Diagnosing and treating forelimb conditions in dogs can be very challenging. Many dogs present with a similar history including
minimal responsive to rest and non-steroidal anti-inflammatory drugs and increased lameness following exercise and heavy activity.
It can be difficult to localize the lesion on palpation as many dogs may show increased sensitivity in the shoulder and elbow
from referred pain and compensation. To further challenge the veterinarian it is not uncommon for diagnostics such as radiology
to be within normal limits due to the soft tissue nature of these injuries (tendon, ligament, and cartilage). Fortunately,
with the availability of advanced diagnostics (arthroscopy, MRI, CT scan, ultrasound, etc) the definitive diagnosis can be
determined and an appropriate treatment plan created. Depending on the diagnosis (tendon, ligament, cartilage lesions, etc)
treatment options may include arthroscopic treatments, stem cell therapy (SCT), platelet rich plasma (PRP), rehabilitation
therapy and medical management.
In humans and dogs, several degenerative disorders in the insertion of the supraspinatus tendon have been identified,
including rotator cuff tears, calcifying tendonitis or tendinosis, and tendinosis as a result of overuse. Degeneration of
the supraspinatus tendon has been suggested to be a factor in the development of rotator cuff tears in humans. Overuse injury
has been suggested as the cause of this disorder, and the role of overuse in the pathogenesis has been supported by findings
of experimental studies. Histologically, affected tendons contain discontinuous and disorganized collage fibers. Typically,
no inflammatory cells are detected. In chronic cases, a proliferative nodule develops which can cause biceps brachii tendon
displacement and pain.
Dogs commonly present with a history of a chronic unilateral weight-bearing lameness that is exacerbated with activity
and often refractory to treatments. Supraspinatus atrophy may be noted and discomfort may be elicited by direct palpation
over the tendon and during flexion of the shoulder. It is not uncommon to identify concurrent BT or medial shoulder instability
(MSI), therefore a thorough shoulder exam including biceps test and abduction angles are required.
Enhanced imaging using MRI is able to readily visualize the condition in the acute phase. Plain radiography and CT Scan
may reveal mineralization just cranial to the greater tubercle in chronic cases. Ultrasound may also a useful modality for
diagnosing this condition. Arthroscopic exploration may identify "impingement" of the biceps tendon secondary to supraspinatus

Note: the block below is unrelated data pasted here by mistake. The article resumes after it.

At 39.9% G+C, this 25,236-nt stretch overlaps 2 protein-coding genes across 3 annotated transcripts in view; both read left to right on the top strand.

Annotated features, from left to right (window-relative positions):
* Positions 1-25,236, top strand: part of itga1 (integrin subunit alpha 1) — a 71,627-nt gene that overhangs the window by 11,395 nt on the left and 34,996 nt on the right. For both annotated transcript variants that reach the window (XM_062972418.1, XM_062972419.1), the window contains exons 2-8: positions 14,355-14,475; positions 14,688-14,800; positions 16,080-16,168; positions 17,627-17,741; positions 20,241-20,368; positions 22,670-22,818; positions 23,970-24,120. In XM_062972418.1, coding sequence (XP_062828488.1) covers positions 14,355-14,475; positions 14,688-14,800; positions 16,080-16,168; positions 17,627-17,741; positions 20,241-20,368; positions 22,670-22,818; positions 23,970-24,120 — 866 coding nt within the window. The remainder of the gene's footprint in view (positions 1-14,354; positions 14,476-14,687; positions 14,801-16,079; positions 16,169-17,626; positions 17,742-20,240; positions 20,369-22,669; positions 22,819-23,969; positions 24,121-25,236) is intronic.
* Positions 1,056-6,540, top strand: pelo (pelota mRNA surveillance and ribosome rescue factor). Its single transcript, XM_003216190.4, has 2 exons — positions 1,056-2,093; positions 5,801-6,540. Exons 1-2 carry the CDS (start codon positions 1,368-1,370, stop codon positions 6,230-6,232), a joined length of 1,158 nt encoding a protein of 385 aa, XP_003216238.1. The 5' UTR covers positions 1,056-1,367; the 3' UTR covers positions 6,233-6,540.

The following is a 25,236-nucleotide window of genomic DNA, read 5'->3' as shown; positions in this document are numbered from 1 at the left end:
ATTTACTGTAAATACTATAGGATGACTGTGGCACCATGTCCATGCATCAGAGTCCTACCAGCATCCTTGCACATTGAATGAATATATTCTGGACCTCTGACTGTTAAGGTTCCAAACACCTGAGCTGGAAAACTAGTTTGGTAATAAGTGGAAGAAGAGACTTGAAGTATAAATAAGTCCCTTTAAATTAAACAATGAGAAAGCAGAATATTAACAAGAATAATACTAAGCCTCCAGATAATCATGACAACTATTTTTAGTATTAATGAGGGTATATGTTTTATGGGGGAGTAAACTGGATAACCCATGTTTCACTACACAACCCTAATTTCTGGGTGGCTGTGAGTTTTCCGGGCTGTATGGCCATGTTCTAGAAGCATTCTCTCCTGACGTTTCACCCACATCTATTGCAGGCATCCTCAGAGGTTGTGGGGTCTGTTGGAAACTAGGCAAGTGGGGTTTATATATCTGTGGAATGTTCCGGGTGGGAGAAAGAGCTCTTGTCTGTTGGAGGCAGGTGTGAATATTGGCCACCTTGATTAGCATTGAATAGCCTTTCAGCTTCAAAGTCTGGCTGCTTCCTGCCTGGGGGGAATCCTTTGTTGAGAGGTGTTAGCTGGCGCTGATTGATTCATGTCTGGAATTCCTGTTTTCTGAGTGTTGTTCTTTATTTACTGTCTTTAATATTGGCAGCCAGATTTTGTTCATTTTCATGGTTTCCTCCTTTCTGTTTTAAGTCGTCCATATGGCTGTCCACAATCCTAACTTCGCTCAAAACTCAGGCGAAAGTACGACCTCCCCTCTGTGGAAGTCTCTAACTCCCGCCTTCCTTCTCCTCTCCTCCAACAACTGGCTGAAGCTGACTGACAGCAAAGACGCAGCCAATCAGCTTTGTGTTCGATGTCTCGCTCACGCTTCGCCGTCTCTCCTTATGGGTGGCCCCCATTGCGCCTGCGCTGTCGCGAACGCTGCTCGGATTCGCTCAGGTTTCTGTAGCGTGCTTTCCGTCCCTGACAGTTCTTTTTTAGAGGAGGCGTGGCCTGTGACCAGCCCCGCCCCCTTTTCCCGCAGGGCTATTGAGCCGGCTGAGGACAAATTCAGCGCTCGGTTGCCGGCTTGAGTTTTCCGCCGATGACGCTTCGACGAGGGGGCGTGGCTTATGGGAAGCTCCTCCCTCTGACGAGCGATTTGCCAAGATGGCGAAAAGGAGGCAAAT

tendon swelling as well as possible MSI pathology.
Depending on the severity, treatment options may include rehabilitation therapy (manual therapy, modalities, therapeutic
exercise, etc), platelet rich plasma (PRP), and stem cell therapy. In chronic cases, it is necessary to re-initiate the inflammatory
process to stimulate the healing response.
Surgical treatment is warranted for those that do not respond to conservative medical management and rehabilitation therapy.
Surgical treatment should include arthroscopic exploration to identify and treat concurrent BT and/or MSI if noted, or resection
of abnormal tissue through an open approach. Surgery has been considered the treatment of last resort in humans with tendinosis
because of the small reported difference in treatment success between surgical intervention and conservative management.
Another common shoulder condition seen in active dogs is bicipital tenosynovitis (BT), which involves the biceps brachii muscle
and its tendon that crosses the shoulder joint. The biceps flexes the elbow and extends and stabilizes the shoulder joint
during standing or during the weight-bearing phase of locomotion.
The cause of injury in performance dogs appears to be related to repeated strain injury. This includes two-on/two-off contacts,
landing vertically on the forelimbs from a misjudged jump, overstretching of the muscle, quick turns, and repetitive contractions
of the muscle with the shoulder flexed and/or the elbow extended. Injury to the tendon can occur in a number of ways including
strain from overloading, degeneration, or disruption. A single less than maximum load may injure some of the fibers without
complete failure of the tendon, but the blood supply to the tendon proper is poor, leading to a longer healing time. Repetitive
strain injury may initiate actual degeneration of the tendon. As the area continues to be reinjured, the tendon may weaken
sufficiently for inflammation and/or microtears (tendinopathies) in the connective tissue in or around other tendons to form,
ultimately leading to shoulder joint instability.
Performance dogs with BT commonly have difficulty with quick turning to the affected side and are reluctant to jump. Agility
dogs may also have issues performing two-on/two-off contacts and knocking bars with their forelimbs. On gait analysis, dogs
with BT often have a shortened stride and a weight-bearing lameness (subtle to severe) that becomes worse with activity.
Pain may be elicited by direct palpation over the biceps tendon. Pain and spasm may be noted when flexing the shoulder while
at the same time extending the elbow. Radiographs are of minimal assistance when the injury is in its acute phase, but may
reveal mineralization of the tendon when the condition is chronic. MRI (magnetic resonance imaging) and ultrasound may be
used to identify the condition in acute and chronic situations. Shoulder arthroscopy is recognized as superior to other diagnostic
procedures for diagnosis of bicipital tenosynovitis.